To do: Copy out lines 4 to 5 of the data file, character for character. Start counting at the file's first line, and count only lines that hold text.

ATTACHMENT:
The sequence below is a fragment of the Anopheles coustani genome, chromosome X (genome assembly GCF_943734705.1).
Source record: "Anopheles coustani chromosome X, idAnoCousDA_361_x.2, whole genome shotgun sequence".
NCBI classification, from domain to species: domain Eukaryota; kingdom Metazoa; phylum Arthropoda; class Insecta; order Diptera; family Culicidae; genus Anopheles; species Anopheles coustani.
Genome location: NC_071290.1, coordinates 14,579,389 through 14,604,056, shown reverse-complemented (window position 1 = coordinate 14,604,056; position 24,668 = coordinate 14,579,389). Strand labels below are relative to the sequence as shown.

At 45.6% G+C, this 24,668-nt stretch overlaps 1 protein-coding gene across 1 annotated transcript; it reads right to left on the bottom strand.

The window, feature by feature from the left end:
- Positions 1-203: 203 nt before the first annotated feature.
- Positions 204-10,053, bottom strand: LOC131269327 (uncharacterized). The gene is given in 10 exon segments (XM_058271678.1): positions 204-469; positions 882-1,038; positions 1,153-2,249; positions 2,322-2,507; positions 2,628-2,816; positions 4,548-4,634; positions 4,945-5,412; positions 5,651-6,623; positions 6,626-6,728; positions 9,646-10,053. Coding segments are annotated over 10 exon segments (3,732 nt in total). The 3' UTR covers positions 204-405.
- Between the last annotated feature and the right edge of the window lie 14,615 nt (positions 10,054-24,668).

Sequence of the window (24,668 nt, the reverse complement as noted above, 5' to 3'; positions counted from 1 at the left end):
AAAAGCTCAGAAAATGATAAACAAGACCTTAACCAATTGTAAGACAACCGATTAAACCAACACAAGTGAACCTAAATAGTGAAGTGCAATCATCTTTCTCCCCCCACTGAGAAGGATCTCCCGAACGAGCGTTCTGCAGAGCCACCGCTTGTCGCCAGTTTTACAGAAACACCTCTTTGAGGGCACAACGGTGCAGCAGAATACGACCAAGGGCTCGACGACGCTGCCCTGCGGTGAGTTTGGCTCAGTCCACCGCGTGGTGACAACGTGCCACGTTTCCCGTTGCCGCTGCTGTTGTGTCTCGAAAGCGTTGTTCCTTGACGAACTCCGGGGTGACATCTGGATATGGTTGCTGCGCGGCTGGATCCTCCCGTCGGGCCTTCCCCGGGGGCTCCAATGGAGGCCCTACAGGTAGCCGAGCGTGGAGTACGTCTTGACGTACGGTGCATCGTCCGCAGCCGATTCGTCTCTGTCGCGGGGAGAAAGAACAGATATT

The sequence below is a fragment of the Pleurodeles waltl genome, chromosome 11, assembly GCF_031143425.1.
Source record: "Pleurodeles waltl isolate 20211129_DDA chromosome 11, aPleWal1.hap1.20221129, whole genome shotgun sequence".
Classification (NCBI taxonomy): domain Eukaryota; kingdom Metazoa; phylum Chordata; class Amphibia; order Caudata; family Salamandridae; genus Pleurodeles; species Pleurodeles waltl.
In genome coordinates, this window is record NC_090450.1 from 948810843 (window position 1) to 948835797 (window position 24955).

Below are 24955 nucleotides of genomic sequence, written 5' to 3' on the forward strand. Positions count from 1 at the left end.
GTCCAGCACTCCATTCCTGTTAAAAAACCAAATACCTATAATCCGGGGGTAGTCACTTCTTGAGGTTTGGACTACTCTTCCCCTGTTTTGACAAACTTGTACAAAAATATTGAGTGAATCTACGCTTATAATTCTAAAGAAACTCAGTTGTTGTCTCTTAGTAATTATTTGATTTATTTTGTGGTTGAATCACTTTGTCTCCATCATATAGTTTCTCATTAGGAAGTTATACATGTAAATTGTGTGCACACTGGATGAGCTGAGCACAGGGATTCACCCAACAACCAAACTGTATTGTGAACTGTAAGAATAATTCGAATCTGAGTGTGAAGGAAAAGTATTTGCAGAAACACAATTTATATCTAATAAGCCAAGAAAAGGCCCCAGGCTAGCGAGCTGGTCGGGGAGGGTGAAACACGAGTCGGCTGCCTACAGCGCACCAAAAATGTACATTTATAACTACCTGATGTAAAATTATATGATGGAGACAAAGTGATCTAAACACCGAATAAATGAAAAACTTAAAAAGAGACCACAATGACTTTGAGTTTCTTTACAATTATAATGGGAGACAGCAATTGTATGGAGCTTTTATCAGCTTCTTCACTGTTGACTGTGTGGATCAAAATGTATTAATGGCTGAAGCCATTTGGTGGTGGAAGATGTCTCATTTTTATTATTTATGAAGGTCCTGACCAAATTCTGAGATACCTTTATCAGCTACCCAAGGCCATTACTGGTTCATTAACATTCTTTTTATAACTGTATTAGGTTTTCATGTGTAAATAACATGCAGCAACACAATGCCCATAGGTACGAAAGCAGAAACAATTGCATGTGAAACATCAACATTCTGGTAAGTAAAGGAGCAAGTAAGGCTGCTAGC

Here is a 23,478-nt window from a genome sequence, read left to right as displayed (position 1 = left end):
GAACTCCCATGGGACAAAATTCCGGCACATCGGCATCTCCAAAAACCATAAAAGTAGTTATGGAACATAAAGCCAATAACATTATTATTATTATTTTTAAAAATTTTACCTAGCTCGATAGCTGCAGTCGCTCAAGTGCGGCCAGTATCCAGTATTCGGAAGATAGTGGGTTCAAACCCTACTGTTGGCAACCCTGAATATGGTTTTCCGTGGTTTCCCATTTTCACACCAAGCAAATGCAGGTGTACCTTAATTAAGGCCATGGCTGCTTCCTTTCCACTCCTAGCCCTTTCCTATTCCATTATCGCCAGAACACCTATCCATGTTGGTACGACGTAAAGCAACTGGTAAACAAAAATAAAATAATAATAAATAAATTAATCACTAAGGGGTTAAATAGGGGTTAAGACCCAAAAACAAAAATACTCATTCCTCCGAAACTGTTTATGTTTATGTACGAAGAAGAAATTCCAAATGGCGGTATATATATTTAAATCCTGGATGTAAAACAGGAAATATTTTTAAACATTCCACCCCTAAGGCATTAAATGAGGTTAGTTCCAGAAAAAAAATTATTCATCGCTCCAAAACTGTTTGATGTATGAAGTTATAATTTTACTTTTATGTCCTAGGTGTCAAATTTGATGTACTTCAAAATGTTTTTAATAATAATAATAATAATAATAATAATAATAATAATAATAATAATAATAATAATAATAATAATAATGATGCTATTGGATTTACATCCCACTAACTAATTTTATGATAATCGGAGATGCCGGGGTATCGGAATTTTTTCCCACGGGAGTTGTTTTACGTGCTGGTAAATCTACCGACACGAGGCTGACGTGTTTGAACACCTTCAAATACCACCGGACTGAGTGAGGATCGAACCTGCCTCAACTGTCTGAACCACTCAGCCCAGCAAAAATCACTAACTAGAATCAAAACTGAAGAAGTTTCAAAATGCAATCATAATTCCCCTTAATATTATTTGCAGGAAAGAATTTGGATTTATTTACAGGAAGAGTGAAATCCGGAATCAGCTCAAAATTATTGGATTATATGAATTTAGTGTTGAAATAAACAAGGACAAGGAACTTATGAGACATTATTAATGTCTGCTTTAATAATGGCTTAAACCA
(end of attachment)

Genome location: NC_071290.1, coordinates 14,579,389 through 14,604,056, shown reverse-complemented (window position 1 = coordinate 14,604,056; position 24,668 = coordinate 14,579,389). Strand labels below are relative to the sequence as shown.

At 45.6% G+C, this 24,668-nt stretch overlaps 1 protein-coding gene across 1 annotated transcript; it reads right to left on the bottom strand.